This can indeed be a problem, but advertisers and publishers have now discovered a way to get the ads in there without readers immediately known that what they are looking at is an ad. This is what is referred to as native advertising, and it is an approach that is becoming more common. Let’s look at some of the pros and cons of this type of advertising.
Flexibility in layout and placement
When using banner or video ads on a website, the advertiser needs to be cognizant of the dimensions of said ads so that they will fit in the allotted space on the website. Since native advertising is often done in article form, it can easily adapt and blend in with all the other content that is posted on the blog or website. A sponsored article also has a title, an image and a small snippet.
Enhanced user experience when clicking on ad
Sometimes, the native ads are delivered as a snippet or preview, complete with a clickable link to learn more. Instead of being shipped off to another site, clicking this link opens up the rest of the sponsored ad on the same website, making it more like a full article and at the same time, a smoother user experience. This benefits the publisher and the advertiser, which is what good advertising methods should be about.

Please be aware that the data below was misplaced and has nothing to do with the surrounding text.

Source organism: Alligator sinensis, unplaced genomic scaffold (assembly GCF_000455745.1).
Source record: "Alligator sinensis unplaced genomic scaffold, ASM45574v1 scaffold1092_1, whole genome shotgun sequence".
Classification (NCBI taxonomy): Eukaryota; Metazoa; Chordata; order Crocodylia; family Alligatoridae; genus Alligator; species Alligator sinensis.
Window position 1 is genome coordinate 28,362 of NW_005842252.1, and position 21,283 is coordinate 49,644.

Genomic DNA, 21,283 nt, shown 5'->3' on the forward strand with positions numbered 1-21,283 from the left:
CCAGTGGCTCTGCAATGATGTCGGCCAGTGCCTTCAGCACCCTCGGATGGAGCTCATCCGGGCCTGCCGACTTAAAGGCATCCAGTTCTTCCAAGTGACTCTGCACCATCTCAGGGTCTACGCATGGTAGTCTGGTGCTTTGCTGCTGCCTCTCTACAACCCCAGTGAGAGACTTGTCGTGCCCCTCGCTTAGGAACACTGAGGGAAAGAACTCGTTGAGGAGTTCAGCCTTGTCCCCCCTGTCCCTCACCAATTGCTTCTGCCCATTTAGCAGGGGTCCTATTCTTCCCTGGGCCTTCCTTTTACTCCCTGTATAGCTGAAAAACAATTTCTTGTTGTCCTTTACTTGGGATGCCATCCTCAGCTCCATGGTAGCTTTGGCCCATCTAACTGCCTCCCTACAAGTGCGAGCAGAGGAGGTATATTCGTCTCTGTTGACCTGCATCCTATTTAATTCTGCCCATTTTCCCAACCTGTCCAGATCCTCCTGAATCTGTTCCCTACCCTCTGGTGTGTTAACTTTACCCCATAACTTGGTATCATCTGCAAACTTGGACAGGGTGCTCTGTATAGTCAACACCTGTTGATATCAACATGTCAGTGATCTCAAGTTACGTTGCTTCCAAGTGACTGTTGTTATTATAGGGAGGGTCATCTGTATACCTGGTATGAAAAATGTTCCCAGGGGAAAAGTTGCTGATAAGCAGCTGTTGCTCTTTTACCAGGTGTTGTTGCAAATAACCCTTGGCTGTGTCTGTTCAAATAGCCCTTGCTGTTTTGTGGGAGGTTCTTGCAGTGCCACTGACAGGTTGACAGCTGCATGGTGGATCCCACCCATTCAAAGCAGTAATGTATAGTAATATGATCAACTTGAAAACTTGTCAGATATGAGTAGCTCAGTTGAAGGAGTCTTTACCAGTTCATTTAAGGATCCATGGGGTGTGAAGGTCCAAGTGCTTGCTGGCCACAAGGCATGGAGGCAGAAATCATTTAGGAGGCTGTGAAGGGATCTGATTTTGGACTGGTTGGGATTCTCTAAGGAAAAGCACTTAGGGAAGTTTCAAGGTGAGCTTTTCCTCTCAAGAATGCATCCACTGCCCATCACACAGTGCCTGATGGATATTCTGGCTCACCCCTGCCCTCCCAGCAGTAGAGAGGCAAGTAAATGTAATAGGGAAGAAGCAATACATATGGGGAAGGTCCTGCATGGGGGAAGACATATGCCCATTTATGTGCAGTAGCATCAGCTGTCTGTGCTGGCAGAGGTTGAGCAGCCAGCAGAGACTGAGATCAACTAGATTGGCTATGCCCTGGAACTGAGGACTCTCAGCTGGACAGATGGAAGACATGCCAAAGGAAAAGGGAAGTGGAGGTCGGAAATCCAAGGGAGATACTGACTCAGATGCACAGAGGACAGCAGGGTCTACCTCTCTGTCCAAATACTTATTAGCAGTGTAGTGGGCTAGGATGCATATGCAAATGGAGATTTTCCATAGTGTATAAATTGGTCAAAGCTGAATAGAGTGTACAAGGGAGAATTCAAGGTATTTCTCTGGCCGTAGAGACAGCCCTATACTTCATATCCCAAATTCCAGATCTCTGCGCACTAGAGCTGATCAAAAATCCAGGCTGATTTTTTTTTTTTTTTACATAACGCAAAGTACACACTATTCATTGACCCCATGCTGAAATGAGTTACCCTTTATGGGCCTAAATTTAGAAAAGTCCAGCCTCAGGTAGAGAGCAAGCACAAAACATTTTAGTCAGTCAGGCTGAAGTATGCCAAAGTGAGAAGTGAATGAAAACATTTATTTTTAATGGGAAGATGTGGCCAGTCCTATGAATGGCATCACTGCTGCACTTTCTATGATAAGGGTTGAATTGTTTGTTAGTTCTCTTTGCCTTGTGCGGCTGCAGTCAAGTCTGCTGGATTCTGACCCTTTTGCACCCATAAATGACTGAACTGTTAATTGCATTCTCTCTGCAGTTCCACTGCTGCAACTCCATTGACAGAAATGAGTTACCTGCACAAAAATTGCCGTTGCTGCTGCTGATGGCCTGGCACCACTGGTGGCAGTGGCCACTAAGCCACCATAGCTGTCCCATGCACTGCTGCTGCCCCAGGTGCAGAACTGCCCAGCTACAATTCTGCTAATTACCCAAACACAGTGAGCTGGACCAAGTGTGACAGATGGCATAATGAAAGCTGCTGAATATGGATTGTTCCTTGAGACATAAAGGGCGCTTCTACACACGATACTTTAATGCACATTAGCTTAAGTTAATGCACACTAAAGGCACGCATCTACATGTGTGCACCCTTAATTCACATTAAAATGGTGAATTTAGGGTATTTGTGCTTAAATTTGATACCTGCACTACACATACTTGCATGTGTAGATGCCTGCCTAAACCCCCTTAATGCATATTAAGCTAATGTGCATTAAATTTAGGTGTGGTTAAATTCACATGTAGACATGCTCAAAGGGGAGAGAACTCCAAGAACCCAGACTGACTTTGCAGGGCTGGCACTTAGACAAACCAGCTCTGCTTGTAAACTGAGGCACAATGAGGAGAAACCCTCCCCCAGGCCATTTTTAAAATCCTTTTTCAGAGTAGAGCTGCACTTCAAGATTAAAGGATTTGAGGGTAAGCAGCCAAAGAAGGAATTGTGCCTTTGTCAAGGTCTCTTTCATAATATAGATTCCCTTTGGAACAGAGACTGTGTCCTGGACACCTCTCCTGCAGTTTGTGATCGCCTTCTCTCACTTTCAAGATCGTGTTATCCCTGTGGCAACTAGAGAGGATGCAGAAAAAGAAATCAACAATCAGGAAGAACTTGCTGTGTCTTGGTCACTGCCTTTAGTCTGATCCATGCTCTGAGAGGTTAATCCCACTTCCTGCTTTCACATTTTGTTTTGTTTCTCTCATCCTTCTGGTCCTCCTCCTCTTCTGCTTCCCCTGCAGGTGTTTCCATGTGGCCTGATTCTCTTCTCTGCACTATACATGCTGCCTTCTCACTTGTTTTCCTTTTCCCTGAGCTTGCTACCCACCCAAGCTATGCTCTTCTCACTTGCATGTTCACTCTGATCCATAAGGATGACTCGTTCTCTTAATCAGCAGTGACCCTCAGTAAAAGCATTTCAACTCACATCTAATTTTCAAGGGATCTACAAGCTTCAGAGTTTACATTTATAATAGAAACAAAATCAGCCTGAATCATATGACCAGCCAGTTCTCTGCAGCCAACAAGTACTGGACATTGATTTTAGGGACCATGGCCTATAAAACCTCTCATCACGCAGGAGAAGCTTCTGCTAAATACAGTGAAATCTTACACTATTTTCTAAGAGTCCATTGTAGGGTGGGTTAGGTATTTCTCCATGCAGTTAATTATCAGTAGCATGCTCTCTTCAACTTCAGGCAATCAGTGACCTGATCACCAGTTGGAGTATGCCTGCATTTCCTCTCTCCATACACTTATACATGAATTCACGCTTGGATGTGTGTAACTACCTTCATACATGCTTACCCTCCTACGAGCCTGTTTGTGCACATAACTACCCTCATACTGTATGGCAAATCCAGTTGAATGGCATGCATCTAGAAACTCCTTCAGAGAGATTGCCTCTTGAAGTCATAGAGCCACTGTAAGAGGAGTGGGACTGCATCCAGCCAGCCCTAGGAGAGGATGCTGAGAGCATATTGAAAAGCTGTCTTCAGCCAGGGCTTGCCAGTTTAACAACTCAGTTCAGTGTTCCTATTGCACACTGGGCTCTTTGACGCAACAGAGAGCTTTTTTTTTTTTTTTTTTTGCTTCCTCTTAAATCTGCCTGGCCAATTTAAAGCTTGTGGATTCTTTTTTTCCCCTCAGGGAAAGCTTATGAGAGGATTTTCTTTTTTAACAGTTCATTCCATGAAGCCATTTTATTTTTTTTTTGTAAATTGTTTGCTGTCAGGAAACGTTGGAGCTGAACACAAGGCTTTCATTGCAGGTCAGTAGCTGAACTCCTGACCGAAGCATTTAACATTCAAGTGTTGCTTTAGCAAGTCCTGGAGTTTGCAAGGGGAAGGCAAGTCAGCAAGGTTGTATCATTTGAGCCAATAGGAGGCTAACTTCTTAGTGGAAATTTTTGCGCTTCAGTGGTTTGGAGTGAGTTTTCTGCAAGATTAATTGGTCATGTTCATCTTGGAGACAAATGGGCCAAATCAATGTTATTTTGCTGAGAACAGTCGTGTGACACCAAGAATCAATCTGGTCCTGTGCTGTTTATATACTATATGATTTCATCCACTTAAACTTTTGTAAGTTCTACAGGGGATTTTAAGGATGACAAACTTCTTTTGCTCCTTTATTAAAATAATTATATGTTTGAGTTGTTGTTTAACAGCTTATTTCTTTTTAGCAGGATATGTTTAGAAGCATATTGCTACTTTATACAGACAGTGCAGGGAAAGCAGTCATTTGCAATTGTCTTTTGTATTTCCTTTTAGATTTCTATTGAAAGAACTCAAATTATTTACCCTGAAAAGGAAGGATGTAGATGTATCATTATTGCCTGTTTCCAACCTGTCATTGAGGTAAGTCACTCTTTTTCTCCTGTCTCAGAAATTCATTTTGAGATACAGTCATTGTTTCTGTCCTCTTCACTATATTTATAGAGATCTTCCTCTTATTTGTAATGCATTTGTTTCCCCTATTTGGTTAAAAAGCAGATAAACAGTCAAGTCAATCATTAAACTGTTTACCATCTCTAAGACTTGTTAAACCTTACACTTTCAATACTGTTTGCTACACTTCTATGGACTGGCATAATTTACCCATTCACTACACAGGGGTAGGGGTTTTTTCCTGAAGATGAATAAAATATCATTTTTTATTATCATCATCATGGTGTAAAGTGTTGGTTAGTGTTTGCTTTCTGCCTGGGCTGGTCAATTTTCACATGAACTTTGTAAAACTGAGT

Native ads are very flexible and very adaptable by definition, which is great news for all websites because ads on video sites are not the same as ads on article sites. Sponsored articles, sponsored videos, and sponsored links are all different ad formats but they can also be combined when you choose a suitable adserver. Many options are available to suit the screen the final ad is displayed on.
Powerful ad metrics
You can really get in-depth data on native ads, which includes being able to see how long people read the sponsored article, how many clicked on to read more, how many clicked to the landing page, and even how many people shared the piece via social media.
Importance of ad relevance
As organic-looking as native ads are, they still need to be relevant to the site that they are being displayed on. The sponsored article should be about the same or a complementary industry. The website’s visitors should feel as though they are being given additional and valuable information as opposed to being blatantly forced to see the ad just because the publisher puts it there. Therefore, the publisher should be selective when approving which native ads to be displayed on his/her website.
When you see an ad on TV, in print, or on a website, you are fully aware that you are looking at something that an advertiser has paid for. With native ads, it is not always obvious that what you are reading or looking at has been sponsored by a third party. It is for this reason that publishers need to make it clear that it is in fact a sponsored article, an infomercial, or an ad, and not an organic part of the website. The indicator could be a small heading text or a special icon.
For many publishers, native advertising is a great way to add relevant content into their website whilst also creating another revenue stream. As long as it is made clear that what is being shown is an ad and it is relevant and targeted, there is no reason to feel anything but good about using this type of advertising.
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